Although your temporomandibular joints (TMJ) may not be at the forefront of your daily thoughts, it’s important to know that you do use them a lot. These joints connect your jawbone to your skull, which means that your TMJ springs into action every time you talk, chew and swallow.
What is TMD?
TMD disorders occur when something goes wrong with your jaw joints and jaw muscles. This is most frequently caused by a jaw injury, inflammation due to arthritis, or overuse.
TMD disorders may cause mild to debilitating symptoms, including:
- Pain while chewing
- Pain in the ear, face, jaw or neck
- Grating or popping sounds in the jaw when you open or close your mouth
- Locking of the jaw joint
According to one 2010 study published in the Journal of Dental Research, performing TMJ exercises increases mouth opening range more than using a mouth guard in people with TMJ disc displacement. TMJ exercises are believed to relieve pain by:
- Strengthening jaw muscles
- Stretching the jaw
- Relaxing the jaw
- Increasing jaw mobility
- Reducing jaw clicking
- Promote jaw healing
TMJ Pain Relief
Here are several ways that you can ease and manage your TMJ pain:
- Consume soft foods and avoid chewy foods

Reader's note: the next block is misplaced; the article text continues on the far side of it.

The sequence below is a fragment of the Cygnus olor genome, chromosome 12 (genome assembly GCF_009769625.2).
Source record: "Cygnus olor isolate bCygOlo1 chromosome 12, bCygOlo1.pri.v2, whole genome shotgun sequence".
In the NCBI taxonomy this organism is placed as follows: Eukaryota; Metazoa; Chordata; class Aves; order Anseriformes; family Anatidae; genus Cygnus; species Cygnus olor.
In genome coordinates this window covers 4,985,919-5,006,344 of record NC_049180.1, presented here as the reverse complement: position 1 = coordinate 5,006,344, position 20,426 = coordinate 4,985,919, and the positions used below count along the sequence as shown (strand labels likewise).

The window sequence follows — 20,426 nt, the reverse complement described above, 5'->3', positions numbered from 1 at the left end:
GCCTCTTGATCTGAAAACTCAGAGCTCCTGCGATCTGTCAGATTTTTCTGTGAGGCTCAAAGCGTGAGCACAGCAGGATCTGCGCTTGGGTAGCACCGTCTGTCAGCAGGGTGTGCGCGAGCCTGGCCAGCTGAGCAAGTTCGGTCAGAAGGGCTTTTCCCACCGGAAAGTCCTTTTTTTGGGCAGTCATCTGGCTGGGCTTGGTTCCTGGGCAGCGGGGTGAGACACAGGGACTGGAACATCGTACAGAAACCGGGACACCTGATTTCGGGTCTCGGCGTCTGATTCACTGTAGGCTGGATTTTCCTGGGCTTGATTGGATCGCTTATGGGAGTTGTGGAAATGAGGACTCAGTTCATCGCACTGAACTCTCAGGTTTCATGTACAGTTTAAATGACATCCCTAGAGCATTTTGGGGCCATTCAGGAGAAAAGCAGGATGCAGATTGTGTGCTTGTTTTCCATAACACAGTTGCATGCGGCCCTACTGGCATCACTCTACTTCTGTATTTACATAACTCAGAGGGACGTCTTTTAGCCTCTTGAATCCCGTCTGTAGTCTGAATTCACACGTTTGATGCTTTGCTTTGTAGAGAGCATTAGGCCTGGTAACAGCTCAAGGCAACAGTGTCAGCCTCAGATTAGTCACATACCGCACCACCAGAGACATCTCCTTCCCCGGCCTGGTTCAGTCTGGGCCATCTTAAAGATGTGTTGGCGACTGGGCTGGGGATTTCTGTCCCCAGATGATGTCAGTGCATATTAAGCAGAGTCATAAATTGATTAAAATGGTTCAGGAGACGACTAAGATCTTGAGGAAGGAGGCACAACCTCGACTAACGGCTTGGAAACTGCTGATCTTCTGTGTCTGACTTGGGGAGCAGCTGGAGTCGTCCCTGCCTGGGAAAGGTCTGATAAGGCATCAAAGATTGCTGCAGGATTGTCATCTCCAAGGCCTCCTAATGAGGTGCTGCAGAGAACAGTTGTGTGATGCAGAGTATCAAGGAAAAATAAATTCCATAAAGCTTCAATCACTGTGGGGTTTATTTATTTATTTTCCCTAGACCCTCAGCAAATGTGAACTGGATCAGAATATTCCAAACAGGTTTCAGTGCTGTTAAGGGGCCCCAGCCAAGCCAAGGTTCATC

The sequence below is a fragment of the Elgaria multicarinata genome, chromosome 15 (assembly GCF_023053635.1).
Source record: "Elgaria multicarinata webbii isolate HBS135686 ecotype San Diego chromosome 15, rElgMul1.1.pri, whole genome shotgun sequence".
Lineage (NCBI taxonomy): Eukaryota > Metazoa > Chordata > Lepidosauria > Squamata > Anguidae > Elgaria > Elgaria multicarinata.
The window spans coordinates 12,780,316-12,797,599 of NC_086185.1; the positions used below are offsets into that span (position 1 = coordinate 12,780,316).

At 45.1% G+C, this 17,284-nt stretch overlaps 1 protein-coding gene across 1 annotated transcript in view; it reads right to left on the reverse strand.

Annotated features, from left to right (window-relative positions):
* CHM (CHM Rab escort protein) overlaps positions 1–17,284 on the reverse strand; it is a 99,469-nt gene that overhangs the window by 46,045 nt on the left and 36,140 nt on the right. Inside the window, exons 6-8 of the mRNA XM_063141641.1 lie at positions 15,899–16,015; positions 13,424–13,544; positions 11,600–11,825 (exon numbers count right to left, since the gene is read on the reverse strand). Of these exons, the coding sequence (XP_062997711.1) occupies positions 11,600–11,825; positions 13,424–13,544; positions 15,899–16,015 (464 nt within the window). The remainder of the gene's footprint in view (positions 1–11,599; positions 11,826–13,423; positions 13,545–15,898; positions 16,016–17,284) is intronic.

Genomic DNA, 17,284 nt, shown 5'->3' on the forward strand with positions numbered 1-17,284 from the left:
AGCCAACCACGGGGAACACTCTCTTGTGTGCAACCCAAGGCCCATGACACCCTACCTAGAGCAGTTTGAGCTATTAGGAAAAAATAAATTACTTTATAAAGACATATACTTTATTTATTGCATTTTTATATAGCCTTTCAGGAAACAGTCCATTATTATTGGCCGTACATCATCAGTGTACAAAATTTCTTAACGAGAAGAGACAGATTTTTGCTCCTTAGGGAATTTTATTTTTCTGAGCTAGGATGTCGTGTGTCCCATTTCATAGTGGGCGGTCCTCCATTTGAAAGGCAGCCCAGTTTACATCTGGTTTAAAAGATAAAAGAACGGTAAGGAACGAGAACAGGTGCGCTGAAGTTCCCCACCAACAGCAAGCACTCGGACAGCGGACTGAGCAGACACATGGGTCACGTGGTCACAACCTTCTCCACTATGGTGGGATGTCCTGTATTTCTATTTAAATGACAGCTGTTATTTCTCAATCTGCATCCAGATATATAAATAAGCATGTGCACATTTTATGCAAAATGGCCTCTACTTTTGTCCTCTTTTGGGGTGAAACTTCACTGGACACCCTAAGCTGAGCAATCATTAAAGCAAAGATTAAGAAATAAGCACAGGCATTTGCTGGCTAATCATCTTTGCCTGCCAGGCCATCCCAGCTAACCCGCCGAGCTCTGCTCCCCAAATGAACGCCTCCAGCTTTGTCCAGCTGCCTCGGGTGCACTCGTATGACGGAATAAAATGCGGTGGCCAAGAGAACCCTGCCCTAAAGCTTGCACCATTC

- Share the wealth – try to use both sides of your mouth to chew
- Avoid chewing gum
- Refrain from opening your mouth too widely when possible (i.e. yawning)
- Don’t bite your cheeks or fingernails
- Reduce stressors and worry factors
- Apply a warm, damp washcloth to the joint
- Over-the-counter pain medicines such as ibuprofen or acetaminophen may also help (taking any medication is best when advised by your doctor / dentist)
Below, you can find five exercises from the American Academy of Family Physicians (AAFP) that may help relieve TMJ pain and improve the movement of your jaw joints.
- Resisted mouth opening: Place your thumb or two fingers under your chin and open your mouth slowly, pushing up lightly on your chin with your thumb. Hold for three to six seconds. Close your mouth slowly.
- Resisted mouth closing: Place your thumbs under your chin and your two index fingers on the ridge between your mouth and the bottom of your chin. Push down lightly on your chin as you close your mouth.
- Tongue up: Slowly open and close your mouth while keeping the tongue touching the roof of the mouth.
- Side-to-side jaw movement: Place an object about one fourth of an inch thick (for example, two tongue depressors) between your front teeth. Slowly move your jaw from side to side. Increase the thickness of the object as the exercise becomes easier.
- Forward jaw movement: Place an object about one fourth of an inch thick between your front teeth and move the bottom jaw forward so that the bottom teeth are in front of the top teeth. Increase the thickness of the object as the exercise becomes easier.
If you’re experiencing TMJ pain, contact us to schedule an appointment. We’re here to ensure that your oral health is in good shape!